Traditional Catholicism, a magical land that appears to be home to a growing number of the faithful, has once again come under attack from no less a prelate than the Ordinary of Rome, Francis the Merciful. The outrage is palpable. As those who have bothered to pay even a smidgen of attention to Francis’s oftentimes reckless reign knows, he harbors little-to-no love for the Traditional Latin Mass (TLM) and finds traditional Catholics to be, well, weird—or, according to his most recent interview on the subject, rigid. To some extent, he’s right. Compared to the Modernist-inspired contemporary Catholic that Francis extols, any member of the Body of Christ who upholds the Church’s indefectible teachings has to come across as not only rigid, but extreme and fundamentalist. Francis, interestingly enough, has far less to say about conservative Catholics (or, as some prefer, neo-Catholics). Perhaps it’s because he knows that they are willing enough to play fast-and-loose with certain teachings to still be tolerable. Also, it doesn’t hurt that two of the central features of conservative Catholicism for the past 50+ years are defending the Novus Ordo Missae and the integrity of the Second Vatican Council. Sure, neo-Catholic fealty to the legacy of Pope John Paul II, specifically his teachings on family issues, might be a bit of annoyance, but it’s a small price to pay for winning the allegiance of quasi-universalists intoxicated with neo-ultramontanism.
I imagine the reason traditional Catholicism has been on my mind today is because I opted to skip the Divine Liturgy this week in favor of attending traditional sung Mass at St. Mary’s in Kalamazoo, MI (a parish I am wholly unfamiliar with). It occurred to me that it may have been only the second TLM I have been to this year that wasn’t low. Regardless, on the long, gorgeous drive home through rural Michigan under an unseasonably cloudless, sunny sky, I was bothered by small but noticeable sense that despite the advances made in expanding access to the TLM since 2007, it could all be taken away in an instant—and most Catholics would go along with it. That is to say, if Ecclesia Dei was abolished tomorrow, Summorum Pontificum repealed, and all talks with the Society of St. Pius X (SSPX) halted, traditional Catholicism would largely disappear. Those who claim to love the old Mass and only the old Mass would seek out the least-worst new Mass available in their diocese. Some might poke their heads into an Eastern Catholic parish or two (assuming there are any near by), but really that would be that. Traditional Catholicism outside of the confines of the SSPX and a few pockets of (clandestine) diocesan resistance, would be effectively dead.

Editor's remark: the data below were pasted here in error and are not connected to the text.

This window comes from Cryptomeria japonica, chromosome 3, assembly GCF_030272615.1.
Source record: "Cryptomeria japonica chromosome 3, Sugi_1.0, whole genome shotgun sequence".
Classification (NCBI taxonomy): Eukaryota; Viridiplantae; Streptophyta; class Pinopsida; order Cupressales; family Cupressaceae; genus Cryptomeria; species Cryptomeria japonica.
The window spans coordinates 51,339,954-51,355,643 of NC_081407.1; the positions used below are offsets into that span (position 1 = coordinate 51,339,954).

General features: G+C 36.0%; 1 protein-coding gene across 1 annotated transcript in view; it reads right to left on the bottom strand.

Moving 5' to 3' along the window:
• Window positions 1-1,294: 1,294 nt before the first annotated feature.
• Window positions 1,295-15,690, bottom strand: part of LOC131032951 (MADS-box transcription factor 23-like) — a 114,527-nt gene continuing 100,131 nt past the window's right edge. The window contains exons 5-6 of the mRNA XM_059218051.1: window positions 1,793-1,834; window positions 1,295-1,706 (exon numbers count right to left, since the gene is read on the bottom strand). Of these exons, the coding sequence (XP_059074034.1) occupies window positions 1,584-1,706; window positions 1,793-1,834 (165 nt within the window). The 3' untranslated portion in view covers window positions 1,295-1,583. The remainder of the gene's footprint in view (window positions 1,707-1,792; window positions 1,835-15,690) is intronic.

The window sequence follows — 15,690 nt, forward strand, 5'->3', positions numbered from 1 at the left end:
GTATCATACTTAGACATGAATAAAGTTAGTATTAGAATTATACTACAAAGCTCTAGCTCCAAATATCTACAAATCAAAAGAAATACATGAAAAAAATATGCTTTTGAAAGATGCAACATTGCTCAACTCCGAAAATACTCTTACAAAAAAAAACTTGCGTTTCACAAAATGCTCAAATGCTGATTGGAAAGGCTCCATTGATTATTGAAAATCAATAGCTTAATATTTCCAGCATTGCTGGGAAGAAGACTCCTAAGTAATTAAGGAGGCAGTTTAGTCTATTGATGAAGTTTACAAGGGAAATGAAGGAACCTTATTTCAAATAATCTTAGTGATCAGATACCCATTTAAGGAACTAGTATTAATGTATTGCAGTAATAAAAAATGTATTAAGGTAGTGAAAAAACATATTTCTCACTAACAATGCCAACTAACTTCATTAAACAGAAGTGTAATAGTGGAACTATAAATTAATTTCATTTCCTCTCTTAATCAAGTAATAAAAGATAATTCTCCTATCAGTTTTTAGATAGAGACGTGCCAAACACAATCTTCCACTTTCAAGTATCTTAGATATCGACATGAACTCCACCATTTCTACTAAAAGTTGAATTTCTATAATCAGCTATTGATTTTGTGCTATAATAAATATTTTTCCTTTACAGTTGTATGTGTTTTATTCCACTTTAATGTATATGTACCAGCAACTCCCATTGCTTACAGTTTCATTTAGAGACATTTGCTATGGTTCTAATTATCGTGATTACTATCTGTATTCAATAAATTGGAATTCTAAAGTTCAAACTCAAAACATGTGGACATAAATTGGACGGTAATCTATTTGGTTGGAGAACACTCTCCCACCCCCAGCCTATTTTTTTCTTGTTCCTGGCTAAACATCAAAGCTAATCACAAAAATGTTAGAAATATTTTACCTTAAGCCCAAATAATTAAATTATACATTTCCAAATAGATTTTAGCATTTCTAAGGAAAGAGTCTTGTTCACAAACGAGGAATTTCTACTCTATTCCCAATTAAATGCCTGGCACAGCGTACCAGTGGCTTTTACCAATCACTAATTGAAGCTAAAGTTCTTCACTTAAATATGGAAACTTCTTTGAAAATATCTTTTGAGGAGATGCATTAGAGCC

Some might object here and say that traditional Catholicism is more than the TLM and they’re right. It is. The problem, however, is that many attached to the TLM aren’t deeply invested in messy doctrinal matters. Dignitatis Humanae, for example, may not be consonant with tradition, but who cares? The Catholic state is never coming back and besides, if it wasn’t for religious liberty, wouldn’t Catholics living in an increasingly secular West be the ones to suffer? Similarly, while the Novus Ordo Missae may be abused, banal, and lacking the same doctrinal depth as the TLM, it’s valid. Why get worked up over “licety? I could go on, but I think you get the picture.
Speaking personally, I feel quite divorced from this potential disaster and yet quite concerned. I believe Greek Catholics—indeed all Eastern Catholics—should hope and pray for the Latin Church to uphold her tradition in toto, even if it may not seem to be in our immediate best interest. Because while traditional Latin Catholicism is a mansion with many rooms and innumerable treasures, it also tends to store more than a fair amount of junk in the attic. Latin chauvinism has had a deleterious effect on the life, integrity, and mission of the Eastern Catholic churches for centuries, and it is largely thanks to certain mid-20th Century historical, theological, and doctrinal trends that Eastern Catholics have found sufficient room to be themselves in a Latin-dominated ecclesiastical environment. (To be fair, many of these trends have thoroughly traditional roots; they just took on a certain intensity after Vatican II.) Add to this a fairly nauseating tendency for certain traditional Latin Catholics to absolutize their tradition over all others and what you have is a certain, but resolvable, tension between Latins and Easterners.
I say “resolvable” because in the end there are more convergences than divergences between traditional Latin Catholics and faithful Eastern Catholics. There is also a lot of room open for mutual understanding and enrichment, not to the extent of blindly (mis)appropriating one tradition and trying to fuse it with another, but rather gaining a fuller understanding of what it means to be Catholic. To say that most of us have lost this understanding would be a gross understatement.